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High Miles On Used Cars A Bigger Turnoff Than Condition

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What causes a particular vehicle to depreciate more than another of the same make, model, and year?

According to ordinary car shoppers, vehicle mileage is seen as the top reason for depreciation, ranking above accident damage, maintenance records, and other issues such as flood damage or title issues.

The surprising results come from a quick survey of 1,000 U.S. adults, conducted in June by Ipsos Public Affairs on behalf of the mega-dealer CarMax.

The most interesting tidbit: Women were more likely to recognize the impact that failure to properly maintain a vehicle can have on its value.

In a release, the company suggests that consumers might be confused by the factors that may play a role in depreciation but doesn’t give suggestions on the real order of such factors. Those who have shopped used cars in recent years are likely aware that vehicles with flood or salvage titles are in some cases difficult to properly register and insure and generally worth a small fraction as much as an equivalent vehicle that, for instance, has high miles and has been well maintained.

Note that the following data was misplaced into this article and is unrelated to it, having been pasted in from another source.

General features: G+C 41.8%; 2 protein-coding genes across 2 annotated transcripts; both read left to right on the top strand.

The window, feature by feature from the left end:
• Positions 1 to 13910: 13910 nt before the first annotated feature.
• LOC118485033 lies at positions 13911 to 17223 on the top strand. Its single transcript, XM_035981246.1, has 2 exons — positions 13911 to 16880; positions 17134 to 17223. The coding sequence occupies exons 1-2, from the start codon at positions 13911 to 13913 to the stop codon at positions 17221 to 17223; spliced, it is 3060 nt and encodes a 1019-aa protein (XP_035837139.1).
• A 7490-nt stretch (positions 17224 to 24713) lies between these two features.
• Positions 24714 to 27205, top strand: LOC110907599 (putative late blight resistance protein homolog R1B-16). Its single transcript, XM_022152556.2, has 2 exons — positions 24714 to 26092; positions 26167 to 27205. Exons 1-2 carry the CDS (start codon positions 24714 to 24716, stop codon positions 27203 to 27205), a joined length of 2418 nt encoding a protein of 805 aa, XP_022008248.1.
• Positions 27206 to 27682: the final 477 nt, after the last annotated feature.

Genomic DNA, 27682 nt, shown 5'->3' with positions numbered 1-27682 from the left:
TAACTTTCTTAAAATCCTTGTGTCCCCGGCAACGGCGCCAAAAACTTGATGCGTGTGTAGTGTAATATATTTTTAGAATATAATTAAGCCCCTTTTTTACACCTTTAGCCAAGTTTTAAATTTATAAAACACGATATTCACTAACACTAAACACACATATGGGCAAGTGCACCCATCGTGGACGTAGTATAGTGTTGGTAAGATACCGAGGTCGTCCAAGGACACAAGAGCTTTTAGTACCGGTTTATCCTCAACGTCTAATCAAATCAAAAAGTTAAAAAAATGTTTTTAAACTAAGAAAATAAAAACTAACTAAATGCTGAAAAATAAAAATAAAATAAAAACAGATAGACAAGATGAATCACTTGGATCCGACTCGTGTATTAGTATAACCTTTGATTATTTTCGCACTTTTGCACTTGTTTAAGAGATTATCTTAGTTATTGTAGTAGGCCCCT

Market realities also have a larger role in depreciation and resale value than this cursory poll suggests. Last summer Automotive Lease Guide, one of the leading providers of residual value forecasts used in determining lease values and depreciation, announced a repositioning of its residual values of fuel-efficient vehicle due to a change in shoppers’ priorities in the face of $4/gallon gas.

For your entertainment, but definitely not for your education, here are the general public’s perceived causes of depreciation:

Vehicle mileage – 33%
Accident or Frame Damage – 24%
Keeping Up with Regular Maintenance – 22%
Current Market Data – 12%
Flood Damage – 7%
Title Issues – 2%

 
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